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values within quotes

P: n/a
Hi all,

I looked on the web for this, but I couldn't find it.

I give my program commands like this: GET MODLIST

This is very easy to parse, I can just use .split() to because it has only
spaces to seperate the different parts of the command. Now I want, for
example, the following command: GET FILE C:\my docs\my file.txt. Obviously I
cannot use .split() for this one, because it uses spaces in the filename.
Common pc knowledge tells me that I should put the 'space-value' witin
quotes like: GET FILE "C:\my docs\my file.txt".

So the big question is: What is the best way to parse such a string?

kind regards,

Guyon
Jul 18 '05 #1
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3 Replies


P: n/a
Guyon Morée wrote:
Hi all,

I looked on the web for this, but I couldn't find it.

I give my program commands like this: GET MODLIST

This is very easy to parse, I can just use .split() to because it has only
spaces to seperate the different parts of the command. Now I want, for
example, the following command: GET FILE C:\my docs\my file.txt. Obviously I
cannot use .split() for this one, because it uses spaces in the filename.
Common pc knowledge tells me that I should put the 'space-value' witin
quotes like: GET FILE "C:\my docs\my file.txt".

So the big question is: What is the best way to parse such a string?

kind regards,

Guyon



Look at the csv module in the standard library.

from pydoc csv :-
Help on module csv:

NAME
csv - CSV parsing and writing.

FILE
/usr/lib/python2.3/csv.py

DESCRIPTION
This module provides classes that assist in the reading and writing
of Comma Separated Value (CSV) files, and implements the interface
described by PEP 305. Although many CSV files are simple to parse,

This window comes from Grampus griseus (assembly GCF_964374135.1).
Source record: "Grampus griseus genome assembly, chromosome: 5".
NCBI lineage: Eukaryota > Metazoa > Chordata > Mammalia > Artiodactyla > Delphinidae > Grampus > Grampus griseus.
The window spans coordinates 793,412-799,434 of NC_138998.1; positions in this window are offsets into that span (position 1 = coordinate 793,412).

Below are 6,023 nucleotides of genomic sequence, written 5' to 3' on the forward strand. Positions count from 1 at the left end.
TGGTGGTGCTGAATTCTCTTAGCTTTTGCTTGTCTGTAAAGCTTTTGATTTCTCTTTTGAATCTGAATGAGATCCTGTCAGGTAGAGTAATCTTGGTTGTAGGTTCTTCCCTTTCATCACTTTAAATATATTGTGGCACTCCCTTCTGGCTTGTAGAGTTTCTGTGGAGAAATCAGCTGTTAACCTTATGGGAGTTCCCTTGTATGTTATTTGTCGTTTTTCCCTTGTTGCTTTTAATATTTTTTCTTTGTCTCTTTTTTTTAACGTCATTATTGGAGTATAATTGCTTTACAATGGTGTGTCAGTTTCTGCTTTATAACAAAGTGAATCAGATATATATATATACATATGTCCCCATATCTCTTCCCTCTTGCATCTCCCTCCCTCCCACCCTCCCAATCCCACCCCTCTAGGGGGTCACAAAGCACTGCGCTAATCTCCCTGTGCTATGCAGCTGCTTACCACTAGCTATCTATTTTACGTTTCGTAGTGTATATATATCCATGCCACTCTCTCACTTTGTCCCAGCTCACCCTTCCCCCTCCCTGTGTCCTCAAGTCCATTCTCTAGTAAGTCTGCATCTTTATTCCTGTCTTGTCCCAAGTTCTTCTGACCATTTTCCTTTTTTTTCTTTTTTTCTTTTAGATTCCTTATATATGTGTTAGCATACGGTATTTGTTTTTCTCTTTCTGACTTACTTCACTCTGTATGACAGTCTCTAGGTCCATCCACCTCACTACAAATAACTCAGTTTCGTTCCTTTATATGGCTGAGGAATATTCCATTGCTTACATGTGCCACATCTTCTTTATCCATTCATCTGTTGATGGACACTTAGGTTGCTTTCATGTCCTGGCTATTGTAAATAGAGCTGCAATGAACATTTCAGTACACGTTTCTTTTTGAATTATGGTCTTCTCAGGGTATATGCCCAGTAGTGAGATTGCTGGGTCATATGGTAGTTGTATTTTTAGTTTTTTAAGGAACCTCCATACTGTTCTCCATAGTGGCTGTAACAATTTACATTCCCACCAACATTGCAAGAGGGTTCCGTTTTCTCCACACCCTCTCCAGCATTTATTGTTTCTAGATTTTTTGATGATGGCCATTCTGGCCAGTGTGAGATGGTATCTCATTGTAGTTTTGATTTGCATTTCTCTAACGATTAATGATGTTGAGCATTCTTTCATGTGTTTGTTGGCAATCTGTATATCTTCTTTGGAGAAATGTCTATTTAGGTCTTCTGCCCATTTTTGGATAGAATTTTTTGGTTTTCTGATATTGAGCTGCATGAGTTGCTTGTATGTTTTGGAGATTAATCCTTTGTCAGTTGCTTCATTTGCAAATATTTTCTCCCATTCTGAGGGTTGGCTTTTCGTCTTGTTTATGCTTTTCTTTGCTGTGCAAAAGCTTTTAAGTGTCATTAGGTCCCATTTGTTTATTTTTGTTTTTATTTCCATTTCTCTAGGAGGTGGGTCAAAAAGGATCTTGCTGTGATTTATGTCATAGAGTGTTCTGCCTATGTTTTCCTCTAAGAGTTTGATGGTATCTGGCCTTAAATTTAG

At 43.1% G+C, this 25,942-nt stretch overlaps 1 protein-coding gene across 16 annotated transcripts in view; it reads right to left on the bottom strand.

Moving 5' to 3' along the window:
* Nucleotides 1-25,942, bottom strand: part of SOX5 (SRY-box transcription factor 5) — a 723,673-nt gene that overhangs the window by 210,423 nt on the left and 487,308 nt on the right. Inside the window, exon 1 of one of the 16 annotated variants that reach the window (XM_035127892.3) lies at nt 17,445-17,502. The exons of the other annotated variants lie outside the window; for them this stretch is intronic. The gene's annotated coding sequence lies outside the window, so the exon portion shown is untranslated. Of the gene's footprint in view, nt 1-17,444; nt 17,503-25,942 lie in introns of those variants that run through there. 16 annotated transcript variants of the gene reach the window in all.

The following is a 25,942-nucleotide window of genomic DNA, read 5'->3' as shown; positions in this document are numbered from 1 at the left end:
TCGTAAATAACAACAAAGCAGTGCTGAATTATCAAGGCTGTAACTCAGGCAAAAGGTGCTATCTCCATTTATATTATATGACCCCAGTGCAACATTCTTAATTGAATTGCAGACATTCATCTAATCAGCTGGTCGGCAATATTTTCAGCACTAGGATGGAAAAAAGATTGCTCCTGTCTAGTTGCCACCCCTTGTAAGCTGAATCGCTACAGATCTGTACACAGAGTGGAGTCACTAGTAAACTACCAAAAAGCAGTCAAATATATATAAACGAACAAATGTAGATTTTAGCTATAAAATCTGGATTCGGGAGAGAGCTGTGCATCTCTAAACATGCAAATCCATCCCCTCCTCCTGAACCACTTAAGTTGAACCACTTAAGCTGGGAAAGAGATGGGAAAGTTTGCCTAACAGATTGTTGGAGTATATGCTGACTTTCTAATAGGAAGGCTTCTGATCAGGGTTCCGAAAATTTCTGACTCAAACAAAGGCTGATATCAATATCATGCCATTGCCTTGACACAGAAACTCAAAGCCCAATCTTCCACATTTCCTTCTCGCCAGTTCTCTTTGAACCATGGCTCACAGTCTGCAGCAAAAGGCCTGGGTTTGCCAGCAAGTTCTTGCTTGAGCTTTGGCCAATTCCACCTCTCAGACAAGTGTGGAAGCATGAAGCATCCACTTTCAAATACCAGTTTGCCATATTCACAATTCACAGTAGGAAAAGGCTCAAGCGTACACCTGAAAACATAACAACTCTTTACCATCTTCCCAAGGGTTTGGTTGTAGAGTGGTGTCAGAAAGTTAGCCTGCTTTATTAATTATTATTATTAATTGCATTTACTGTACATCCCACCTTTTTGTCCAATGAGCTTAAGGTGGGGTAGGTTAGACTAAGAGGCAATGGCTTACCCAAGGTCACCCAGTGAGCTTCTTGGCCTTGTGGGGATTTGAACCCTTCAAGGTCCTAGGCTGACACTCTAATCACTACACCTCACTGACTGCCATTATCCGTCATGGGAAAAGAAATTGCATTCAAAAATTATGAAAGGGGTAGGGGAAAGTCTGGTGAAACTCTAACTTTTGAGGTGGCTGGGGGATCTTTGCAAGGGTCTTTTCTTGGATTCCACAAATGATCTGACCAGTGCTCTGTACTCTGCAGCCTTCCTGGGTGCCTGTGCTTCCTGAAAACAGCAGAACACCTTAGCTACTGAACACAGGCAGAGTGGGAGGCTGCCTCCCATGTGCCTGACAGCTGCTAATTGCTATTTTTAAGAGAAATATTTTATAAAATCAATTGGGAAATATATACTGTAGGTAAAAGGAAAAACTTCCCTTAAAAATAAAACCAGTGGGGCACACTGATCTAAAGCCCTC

the format is not formally defined by a stable specification and
is subtle enough that parsing lines of a CSV file with something
like line.split(",") is bound to fail. The module supports three
basic APIs: reading, writing, and registration of dialects.

HTH
Martin
Jul 18 '05 #2

P: n/a
On Mon, 22 Mar 2004 11:18:08 +0100, Guyon Morée <gu***@looze.net> wrote:
Hi all,

Now I want, for
example, the following command: GET FILE C:\my docs\my file.txt. Obviously I
cannot use .split() for this one, because it uses spaces in the filename.
Common pc knowledge tells me that I should put the 'space-value' witin
quotes like: GET FILE "C:\my docs\my file.txt".

So the big question is: What is the best way to parse such a string?
distutils is a standard package with some gems :
from distutils.util import split_quoted
help(split_quoted)
s = 'GET FILE "C:\\my docs\\my file.txt"'
split_quoted(s)
['GET', 'FILE', 'C:\\my docs\\my file.txt']

and don't fall in the backslash trap, use forward slashes whenever possible.
kind regards,

Guyon

Jul 18 '05 #3

P: n/a
In article <40*********************@news.nl.uu.net>,
"Guyon Morée" <gu***@looze.net> wrote:
I give my program commands like this: GET MODLIST

This is very easy to parse, I can just use .split() to because it has only
spaces to seperate the different parts of the command. Now I want, for
example, the following command: GET FILE C:\my docs\my file.txt. Obviously I
cannot use .split() for this one, because it uses spaces in the filename.
Common pc knowledge tells me that I should put the 'space-value' witin
quotes like: GET FILE "C:\my docs\my file.txt".

So the big question is: What is the best way to parse such a string?


Best has probably been posted, but for the record another way is
command = r"GET FILE C:\my docs\my file.txt" # simulate a read from the world outside
command.split (None, 2)

['GET', 'FILE', 'C:\\my docs\\my file.txt']
Regards. Mel.
Jul 18 '05 #4

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